Former members say that Sri Patricia’s lifestyle is simple and that she displays few tendencies toward lavish expenditures exhibited by some leaders of some other sects. Gopi Gyan said she had “no idea” how much Morningland’s annual income was and that financial records had been seized during the search by state Justice Department agents. She added that Sri Patricia lived on Social Security payments available to her as a widow and received “zero” from the church.

(part of this section is missing for website transcription purposes) last year when he agreed to represent the church. The fee was not exorbitant, considering the work necessary, Masry said, adding that he had opened and office in Escondido for Zanger at the time of the harassment suit. Masry said that in fact his firm “ate (absorbed) $5,000 in services we didn’t bill to Morningland.” Masry also said Dymally “ate” the cost of the $125-plate dinners consumed by five Morningland leaders, including Sri Patricia, at the Dymally fund-raiser in Beverly Hills last May. Morningland came with a check for about $1000 for the dinner,” Masry said, “But I got to worrying about separation of church and state and so Dymally paid for their dinner tickets.” Masry indicated he had had similar church-state qualms about the Morningland band playing for Dymally functions and recommended that they not do so.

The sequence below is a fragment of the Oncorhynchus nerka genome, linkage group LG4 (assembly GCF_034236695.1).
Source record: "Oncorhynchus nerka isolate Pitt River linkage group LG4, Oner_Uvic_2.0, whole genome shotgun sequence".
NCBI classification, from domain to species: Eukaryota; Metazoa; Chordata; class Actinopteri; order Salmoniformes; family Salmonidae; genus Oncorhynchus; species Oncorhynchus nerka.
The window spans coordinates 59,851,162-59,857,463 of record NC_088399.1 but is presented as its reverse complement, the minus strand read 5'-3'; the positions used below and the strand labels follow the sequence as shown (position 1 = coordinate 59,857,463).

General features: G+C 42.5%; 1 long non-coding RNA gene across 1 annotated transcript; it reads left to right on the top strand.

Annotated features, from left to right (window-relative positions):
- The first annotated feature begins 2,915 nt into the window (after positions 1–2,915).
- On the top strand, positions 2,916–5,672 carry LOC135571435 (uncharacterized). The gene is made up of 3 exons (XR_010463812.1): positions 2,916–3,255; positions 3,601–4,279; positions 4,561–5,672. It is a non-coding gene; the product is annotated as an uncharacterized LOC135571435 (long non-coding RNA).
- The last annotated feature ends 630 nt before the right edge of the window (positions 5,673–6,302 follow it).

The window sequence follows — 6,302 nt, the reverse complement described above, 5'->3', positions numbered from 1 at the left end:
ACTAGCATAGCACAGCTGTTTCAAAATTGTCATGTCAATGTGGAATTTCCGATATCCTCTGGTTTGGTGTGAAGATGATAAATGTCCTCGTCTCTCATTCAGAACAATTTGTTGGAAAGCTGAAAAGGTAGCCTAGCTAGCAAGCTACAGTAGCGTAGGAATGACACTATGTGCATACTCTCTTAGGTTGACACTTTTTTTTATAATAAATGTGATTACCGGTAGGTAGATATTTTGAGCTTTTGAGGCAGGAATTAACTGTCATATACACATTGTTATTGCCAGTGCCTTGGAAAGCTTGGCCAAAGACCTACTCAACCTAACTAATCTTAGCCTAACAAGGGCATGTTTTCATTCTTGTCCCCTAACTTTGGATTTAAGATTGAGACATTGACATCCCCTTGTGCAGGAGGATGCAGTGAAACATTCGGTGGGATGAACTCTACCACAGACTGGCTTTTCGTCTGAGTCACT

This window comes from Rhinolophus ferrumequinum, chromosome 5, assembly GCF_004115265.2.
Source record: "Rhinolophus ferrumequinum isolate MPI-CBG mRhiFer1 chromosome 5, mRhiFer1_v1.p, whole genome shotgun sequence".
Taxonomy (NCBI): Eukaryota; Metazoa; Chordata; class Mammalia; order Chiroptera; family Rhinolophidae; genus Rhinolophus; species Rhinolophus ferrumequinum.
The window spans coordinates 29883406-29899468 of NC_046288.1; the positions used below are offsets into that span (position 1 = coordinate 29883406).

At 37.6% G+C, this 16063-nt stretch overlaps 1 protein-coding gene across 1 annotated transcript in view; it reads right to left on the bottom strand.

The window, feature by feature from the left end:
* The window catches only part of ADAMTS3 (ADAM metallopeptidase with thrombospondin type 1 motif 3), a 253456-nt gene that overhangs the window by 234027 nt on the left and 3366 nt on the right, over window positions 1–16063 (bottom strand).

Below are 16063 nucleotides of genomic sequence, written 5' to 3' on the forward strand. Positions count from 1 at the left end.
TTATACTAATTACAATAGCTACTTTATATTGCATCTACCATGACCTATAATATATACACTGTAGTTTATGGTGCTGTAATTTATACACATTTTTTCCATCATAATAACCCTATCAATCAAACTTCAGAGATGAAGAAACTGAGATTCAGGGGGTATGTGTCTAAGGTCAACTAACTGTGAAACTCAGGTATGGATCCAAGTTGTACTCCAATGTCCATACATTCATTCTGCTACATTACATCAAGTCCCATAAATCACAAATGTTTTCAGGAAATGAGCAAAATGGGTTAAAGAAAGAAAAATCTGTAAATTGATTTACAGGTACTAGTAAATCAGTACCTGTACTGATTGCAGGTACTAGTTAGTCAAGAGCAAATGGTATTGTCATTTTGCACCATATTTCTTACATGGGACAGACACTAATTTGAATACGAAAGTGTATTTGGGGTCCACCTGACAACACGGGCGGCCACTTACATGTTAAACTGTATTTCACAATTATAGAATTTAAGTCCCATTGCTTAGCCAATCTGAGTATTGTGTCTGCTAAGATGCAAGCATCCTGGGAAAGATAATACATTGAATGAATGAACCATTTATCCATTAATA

In an interview, Masry acknowledged that they had talked to another of his clients, the Rev. Eugene Scott of Glendale Faith Center, about Dymally’s setting up a committee “regarding the right of the attorney general to subpoena books and records of churches. I maybe brought up (with Dymally the matter of) looking into the harassment of Morningland,” Masry said. But he, like Sri Patricia, was adamant that any talk of paying Dymally was “trumped up” by disgruntled ex-Morninglanders. In fact, Masry filed suit Thursday in Los Angeles Superior Court against three members of the band, Shiva, alleging that they had attempted to extort $15,000 from the church or they would “tell all. . the Dymally stuff.”